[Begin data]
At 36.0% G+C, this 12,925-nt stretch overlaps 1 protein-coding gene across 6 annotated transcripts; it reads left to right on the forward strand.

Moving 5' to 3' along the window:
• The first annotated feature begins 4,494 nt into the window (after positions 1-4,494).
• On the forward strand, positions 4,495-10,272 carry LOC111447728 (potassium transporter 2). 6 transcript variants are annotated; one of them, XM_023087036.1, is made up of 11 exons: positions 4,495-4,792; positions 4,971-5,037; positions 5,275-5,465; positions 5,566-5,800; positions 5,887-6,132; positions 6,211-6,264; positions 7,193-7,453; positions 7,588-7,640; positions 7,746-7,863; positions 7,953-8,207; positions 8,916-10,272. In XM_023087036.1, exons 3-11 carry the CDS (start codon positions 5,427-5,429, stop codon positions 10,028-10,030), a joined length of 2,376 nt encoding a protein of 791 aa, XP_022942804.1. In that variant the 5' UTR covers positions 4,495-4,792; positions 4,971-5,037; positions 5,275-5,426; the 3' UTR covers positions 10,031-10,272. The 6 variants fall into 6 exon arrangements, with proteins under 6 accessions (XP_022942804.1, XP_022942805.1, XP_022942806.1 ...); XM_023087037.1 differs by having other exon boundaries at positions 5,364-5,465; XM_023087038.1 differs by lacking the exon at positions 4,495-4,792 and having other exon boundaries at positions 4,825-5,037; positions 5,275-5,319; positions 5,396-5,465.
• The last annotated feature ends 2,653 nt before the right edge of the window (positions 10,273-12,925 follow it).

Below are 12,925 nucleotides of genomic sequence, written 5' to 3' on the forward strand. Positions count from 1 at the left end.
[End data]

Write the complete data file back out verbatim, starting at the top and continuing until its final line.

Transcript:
At 36.0% G+C, this 12,925-nt stretch overlaps 1 protein-coding gene across 6 annotated transcripts; it reads left to right on the forward strand.

Moving 5' to 3' along the window:
• The first annotated feature begins 4,494 nt into the window (after positions 1-4,494).
• On the forward strand, positions 4,495-10,272 carry LOC111447728 (potassium transporter 2). 6 transcript variants are annotated; one of them, XM_023087036.1, is made up of 11 exons: positions 4,495-4,792; positions 4,971-5,037; positions 5,275-5,465; positions 5,566-5,800; positions 5,887-6,132; positions 6,211-6,264; positions 7,193-7,453; positions 7,588-7,640; positions 7,746-7,863; positions 7,953-8,207; positions 8,916-10,272. In XM_023087036.1, exons 3-11 carry the CDS (start codon positions 5,427-5,429, stop codon positions 10,028-10,030), a joined length of 2,376 nt encoding a protein of 791 aa, XP_022942804.1. In that variant the 5' UTR covers positions 4,495-4,792; positions 4,971-5,037; positions 5,275-5,426; the 3' UTR covers positions 10,031-10,272. The 6 variants fall into 6 exon arrangements, with proteins under 6 accessions (XP_022942804.1, XP_022942805.1, XP_022942806.1 ...); XM_023087037.1 differs by having other exon boundaries at positions 5,364-5,465; XM_023087038.1 differs by lacking the exon at positions 4,495-4,792 and having other exon boundaries at positions 4,825-5,037; positions 5,275-5,319; positions 5,396-5,465.
• The last annotated feature ends 2,653 nt before the right edge of the window (positions 10,273-12,925 follow it).

Below are 12,925 nucleotides of genomic sequence, written 5' to 3' on the forward strand. Positions count from 1 at the left end.